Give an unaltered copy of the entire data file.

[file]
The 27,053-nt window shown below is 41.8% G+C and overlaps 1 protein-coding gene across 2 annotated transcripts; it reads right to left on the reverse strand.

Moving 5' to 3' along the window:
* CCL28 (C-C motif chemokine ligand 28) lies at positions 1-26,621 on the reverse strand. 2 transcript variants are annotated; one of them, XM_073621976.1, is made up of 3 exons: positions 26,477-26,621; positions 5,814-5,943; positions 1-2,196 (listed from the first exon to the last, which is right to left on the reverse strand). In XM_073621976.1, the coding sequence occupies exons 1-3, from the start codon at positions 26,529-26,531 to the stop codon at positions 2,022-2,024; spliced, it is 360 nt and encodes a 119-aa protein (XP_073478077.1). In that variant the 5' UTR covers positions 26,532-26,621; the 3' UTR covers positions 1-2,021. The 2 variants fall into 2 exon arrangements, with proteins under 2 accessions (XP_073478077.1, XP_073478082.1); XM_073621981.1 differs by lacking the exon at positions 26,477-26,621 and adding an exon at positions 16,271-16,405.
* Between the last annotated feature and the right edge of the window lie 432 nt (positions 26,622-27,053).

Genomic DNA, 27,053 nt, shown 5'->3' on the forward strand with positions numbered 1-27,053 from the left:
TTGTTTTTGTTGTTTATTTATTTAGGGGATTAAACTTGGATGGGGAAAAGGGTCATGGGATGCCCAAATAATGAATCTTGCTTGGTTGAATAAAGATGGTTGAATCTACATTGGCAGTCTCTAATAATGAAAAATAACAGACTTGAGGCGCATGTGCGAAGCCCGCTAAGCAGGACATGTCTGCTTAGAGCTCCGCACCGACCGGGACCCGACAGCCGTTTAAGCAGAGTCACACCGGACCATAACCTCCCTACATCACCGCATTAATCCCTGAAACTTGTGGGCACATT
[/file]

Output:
The 27,053-nt window shown below is 41.8% G+C and overlaps 1 protein-coding gene across 2 annotated transcripts; it reads right to left on the reverse strand.

Moving 5' to 3' along the window:
* CCL28 (C-C motif chemokine ligand 28) lies at positions 1-26,621 on the reverse strand. 2 transcript variants are annotated; one of them, XM_073621976.1, is made up of 3 exons: positions 26,477-26,621; positions 5,814-5,943; positions 1-2,196 (listed from the first exon to the last, which is right to left on the reverse strand). In XM_073621976.1, the coding sequence occupies exons 1-3, from the start codon at positions 26,529-26,531 to the stop codon at positions 2,022-2,024; spliced, it is 360 nt and encodes a 119-aa protein (XP_073478077.1). In that variant the 5' UTR covers positions 26,532-26,621; the 3' UTR covers positions 1-2,021. The 2 variants fall into 2 exon arrangements, with proteins under 2 accessions (XP_073478077.1, XP_073478082.1); XM_073621981.1 differs by lacking the exon at positions 26,477-26,621 and adding an exon at positions 16,271-16,405.
* Between the last annotated feature and the right edge of the window lie 432 nt (positions 26,622-27,053).

Genomic DNA, 27,053 nt, shown 5'->3' on the forward strand with positions numbered 1-27,053 from the left:
TTGTTTTTGTTGTTTATTTATTTAGGGGATTAAACTTGGATGGGGAAAAGGGTCATGGGATGCCCAAATAATGAATCTTGCTTGGTTGAATAAAGATGGTTGAATCTACATTGGCAGTCTCTAATAATGAAAAATAACAGACTTGAGGCGCATGTGCGAAGCCCGCTAAGCAGGACATGTCTGCTTAGAGCTCCGCACCGACCGGGACCCGACAGCCGTTTAAGCAGAGTCACACCGGACCATAACCTCCCTACATCACCGCATTAATCCCTGAAACTTGTGGGCACATT